Category: Emergencies

Monday Movement update #17

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Here’s your weekly update on what different members of the International Red Cross and Red Crescent Movement* are doing.

Pakistan displacement video: This fantastic video shows a ten-year-old girl, Alina, telling the story of the explosion that changed her life. Watch the video here or read Alina’s story on the ICRC’s website.

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‘You’ve got a (flu) friend…’

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I have Swine flu tablet deliverya flu friend.

Granted, I don’t have any other friends – but one considerate soul has agreed to pop round and drop off the necessary Tamiflu / groceries / vomit bag supplies should I become stricken by the dreaded porcine illness.

Naturally, I’m very grateful. But even more impressive are the Red Cross volunteers – more than a hundred already and counting – who are already acting as flu friends to help people they don’t even know.

Here’s how it works: More

Disaster Strikes: ‘Who ya gonna call?!’

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haitiA natural disaster strikes somewhere in the world, pictures of devastation and stricken people scroll across our news screens. It’s a natural instinct to want to help but you probably won’t call Ghostbusters! You probably will though call the Red Cross, and in some form and in some way we will be involved in providing assistance. Sounds simple doesn’t it? In fairness sometimes it is but more often than not it is anything but simple.

This post forms the first step on a journey as I seek to unravel some of the complexities and mysteries of disaster response for you. I’m the disaster relief manager for the British Red Cross and it is my job to coordinate our response to major international disasters, whether it’s flooding in Namibia, a hurricane in the Caribbean or people displaced in PakistanMore

Disaster Strikes: 'Who ya gonna call?!'

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haitiA natural disaster strikes somewhere in the world, pictures of devastation and stricken people scroll across our news screens. It’s a natural instinct to want to help but you probably won’t call Ghostbusters! You probably will though call the Red Cross, and in some form and in some way we will be involved in providing assistance. Sounds simple doesn’t it? In fairness sometimes it is but more often than not it is anything but simple.

This post forms the first step on a journey as I seek to unravel some of the complexities and mysteries of disaster response for you. I’m the disaster relief manager for the British Red Cross and it is my job to coordinate our response to major international disasters, whether it’s flooding in Namibia, a hurricane in the Caribbean or people displaced in PakistanMore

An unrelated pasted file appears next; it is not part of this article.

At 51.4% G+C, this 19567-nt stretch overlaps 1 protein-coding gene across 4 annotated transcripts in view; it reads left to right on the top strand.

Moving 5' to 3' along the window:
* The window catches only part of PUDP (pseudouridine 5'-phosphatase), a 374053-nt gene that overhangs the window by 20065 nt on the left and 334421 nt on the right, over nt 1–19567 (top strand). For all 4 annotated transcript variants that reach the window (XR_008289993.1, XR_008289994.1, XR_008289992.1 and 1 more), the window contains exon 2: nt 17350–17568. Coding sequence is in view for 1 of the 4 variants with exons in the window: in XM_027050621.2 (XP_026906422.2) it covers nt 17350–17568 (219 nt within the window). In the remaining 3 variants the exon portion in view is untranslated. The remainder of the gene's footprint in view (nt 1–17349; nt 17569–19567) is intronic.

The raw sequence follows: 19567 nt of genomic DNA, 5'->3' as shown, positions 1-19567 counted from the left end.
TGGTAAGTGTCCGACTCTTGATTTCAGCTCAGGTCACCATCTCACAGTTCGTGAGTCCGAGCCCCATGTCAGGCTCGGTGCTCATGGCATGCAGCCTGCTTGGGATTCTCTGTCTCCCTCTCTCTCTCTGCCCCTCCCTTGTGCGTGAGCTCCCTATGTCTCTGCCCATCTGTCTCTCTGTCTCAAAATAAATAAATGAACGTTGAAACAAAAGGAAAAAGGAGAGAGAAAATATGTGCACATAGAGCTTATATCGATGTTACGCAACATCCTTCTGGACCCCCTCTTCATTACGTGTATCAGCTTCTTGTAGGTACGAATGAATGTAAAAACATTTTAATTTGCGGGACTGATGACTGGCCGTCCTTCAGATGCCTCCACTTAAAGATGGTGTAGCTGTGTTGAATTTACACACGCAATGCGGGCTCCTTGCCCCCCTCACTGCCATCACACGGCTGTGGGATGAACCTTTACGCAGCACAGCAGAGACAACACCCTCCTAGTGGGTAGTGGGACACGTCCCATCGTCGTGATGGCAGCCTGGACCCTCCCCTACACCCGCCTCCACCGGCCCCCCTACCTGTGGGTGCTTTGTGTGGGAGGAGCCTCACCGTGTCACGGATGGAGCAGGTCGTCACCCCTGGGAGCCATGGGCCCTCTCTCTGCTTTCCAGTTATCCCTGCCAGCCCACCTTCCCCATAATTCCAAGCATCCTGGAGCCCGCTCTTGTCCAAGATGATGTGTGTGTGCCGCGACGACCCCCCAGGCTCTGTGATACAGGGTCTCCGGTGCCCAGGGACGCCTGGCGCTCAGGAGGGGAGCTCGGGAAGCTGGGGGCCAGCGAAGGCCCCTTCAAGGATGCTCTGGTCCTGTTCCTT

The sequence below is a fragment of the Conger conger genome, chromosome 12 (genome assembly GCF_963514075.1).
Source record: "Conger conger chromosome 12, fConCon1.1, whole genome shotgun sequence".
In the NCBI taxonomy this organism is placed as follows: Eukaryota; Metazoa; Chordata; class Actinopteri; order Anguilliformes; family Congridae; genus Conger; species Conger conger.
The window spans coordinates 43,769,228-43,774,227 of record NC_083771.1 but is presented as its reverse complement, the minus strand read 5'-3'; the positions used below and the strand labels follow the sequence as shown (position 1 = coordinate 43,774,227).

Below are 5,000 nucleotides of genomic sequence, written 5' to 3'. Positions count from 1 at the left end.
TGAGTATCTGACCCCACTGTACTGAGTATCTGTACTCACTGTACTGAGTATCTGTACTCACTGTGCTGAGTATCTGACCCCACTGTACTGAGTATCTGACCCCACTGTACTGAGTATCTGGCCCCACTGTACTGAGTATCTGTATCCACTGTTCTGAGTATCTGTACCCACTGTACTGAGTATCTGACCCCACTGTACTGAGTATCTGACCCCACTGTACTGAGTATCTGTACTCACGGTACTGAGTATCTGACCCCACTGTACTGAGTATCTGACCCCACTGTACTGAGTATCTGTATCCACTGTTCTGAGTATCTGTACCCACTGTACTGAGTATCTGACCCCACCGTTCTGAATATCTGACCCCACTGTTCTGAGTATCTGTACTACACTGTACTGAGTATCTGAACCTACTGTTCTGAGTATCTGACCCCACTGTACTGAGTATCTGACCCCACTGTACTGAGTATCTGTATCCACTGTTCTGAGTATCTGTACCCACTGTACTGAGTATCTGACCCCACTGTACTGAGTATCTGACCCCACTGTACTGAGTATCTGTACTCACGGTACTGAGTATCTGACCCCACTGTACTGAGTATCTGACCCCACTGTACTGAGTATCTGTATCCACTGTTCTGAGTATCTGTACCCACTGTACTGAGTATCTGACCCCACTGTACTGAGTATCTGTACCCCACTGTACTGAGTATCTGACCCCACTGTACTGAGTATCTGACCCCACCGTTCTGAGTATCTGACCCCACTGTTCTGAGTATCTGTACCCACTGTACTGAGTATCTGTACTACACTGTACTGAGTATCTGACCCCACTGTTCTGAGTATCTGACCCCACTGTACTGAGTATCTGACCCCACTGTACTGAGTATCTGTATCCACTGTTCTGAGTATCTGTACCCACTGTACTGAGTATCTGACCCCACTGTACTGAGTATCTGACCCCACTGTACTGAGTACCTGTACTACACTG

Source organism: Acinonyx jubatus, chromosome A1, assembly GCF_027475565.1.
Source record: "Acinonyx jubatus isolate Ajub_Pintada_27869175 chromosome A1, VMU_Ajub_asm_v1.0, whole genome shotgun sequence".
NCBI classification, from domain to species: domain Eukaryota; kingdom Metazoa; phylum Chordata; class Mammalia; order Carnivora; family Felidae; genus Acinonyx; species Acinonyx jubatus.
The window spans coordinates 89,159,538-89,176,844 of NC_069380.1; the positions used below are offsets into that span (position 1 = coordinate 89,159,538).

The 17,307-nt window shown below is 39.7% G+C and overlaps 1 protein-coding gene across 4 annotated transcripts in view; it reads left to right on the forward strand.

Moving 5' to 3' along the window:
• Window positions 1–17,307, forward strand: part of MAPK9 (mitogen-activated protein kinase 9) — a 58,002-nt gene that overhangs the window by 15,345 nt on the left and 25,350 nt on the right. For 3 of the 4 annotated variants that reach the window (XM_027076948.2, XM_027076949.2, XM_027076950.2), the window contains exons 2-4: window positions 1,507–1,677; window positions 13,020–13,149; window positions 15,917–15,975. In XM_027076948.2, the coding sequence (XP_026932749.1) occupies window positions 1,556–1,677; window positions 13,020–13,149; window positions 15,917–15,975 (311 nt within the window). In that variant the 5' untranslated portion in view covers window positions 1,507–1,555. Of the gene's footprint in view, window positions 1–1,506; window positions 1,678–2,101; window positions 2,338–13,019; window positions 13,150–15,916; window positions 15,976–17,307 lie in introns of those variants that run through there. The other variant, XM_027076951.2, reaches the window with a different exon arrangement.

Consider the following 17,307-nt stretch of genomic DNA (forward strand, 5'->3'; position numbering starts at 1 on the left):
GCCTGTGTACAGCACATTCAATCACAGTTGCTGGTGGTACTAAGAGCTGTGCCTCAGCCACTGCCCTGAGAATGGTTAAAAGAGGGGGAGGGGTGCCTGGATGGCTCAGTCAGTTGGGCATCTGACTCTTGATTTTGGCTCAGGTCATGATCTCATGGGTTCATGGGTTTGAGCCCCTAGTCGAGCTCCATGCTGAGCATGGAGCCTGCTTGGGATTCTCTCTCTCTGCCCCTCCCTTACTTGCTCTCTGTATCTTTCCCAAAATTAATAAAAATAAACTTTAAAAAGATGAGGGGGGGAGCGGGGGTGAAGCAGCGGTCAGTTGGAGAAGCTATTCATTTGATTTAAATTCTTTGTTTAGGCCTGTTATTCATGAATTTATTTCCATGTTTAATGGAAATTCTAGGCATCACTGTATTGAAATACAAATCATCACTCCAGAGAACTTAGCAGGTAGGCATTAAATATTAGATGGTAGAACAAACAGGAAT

Guest blogging from St. Vincent Youth Camp – Part 1

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Part 1 | Part 2 | Part 3

Did you know that the British Red Cross has several overseas branches in the Caribbean? As part of the work going on there, the Red Cross is hosting a youth camp for young Red Cross workers in the Caribbean to have an opportunity to interact. The whole idea is to create international friendships, learn from eachother, and work together for the greater good.

Below, are some blog posts sent to me by one of the participants– Jiva Niles of the Anguilla Red Cross. I know this post is quite long, but I hope that it is the most user-friendly way to share his story with you:

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Training for a Disaster – Monday

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Practice makes perfect as the saying goes and that is applicable when it comes to disaster response. So with that in mind, I’m writing this from the ‘comfort’ of my tent by torch light in a field in near Bristol. As one of the facilitators, I arrived last night in the lashing rain and the dark dressed in wellies and a waterproofs not relishing the thought of having to put up the tent that would be my home for the coming week. I can’t quite put into words the sheer happiness and elation I felt when I peered into the misty darkness and could just make out the faint outline of my tent. JC our warehouse manager had taken pity on us and had put up a tent for each of us! More

Monday Movement update #16

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Man carrying bags and boxes of relief suppliesHere’s your weekly update on what different members of the International Red Cross and Red Crescent Movement* are doing.

Mongolia floods diary: A Red Cross worker in Mongolia is keeping a diary after severe flooding killed at least 24 people.

Pakistan: The Pakistan Red Crescent and the Federation are distributing relief to families who fled fighting in North-West Frontier Province, like 23-year-old Akhtar Ali (pictured), who said: “We did not even find the time to take an extra clothes with us and families have been sharing essential items with us. Now we have things of our own thanks to the Pakistan Red Crescent who have helped us out in these difficult times.”

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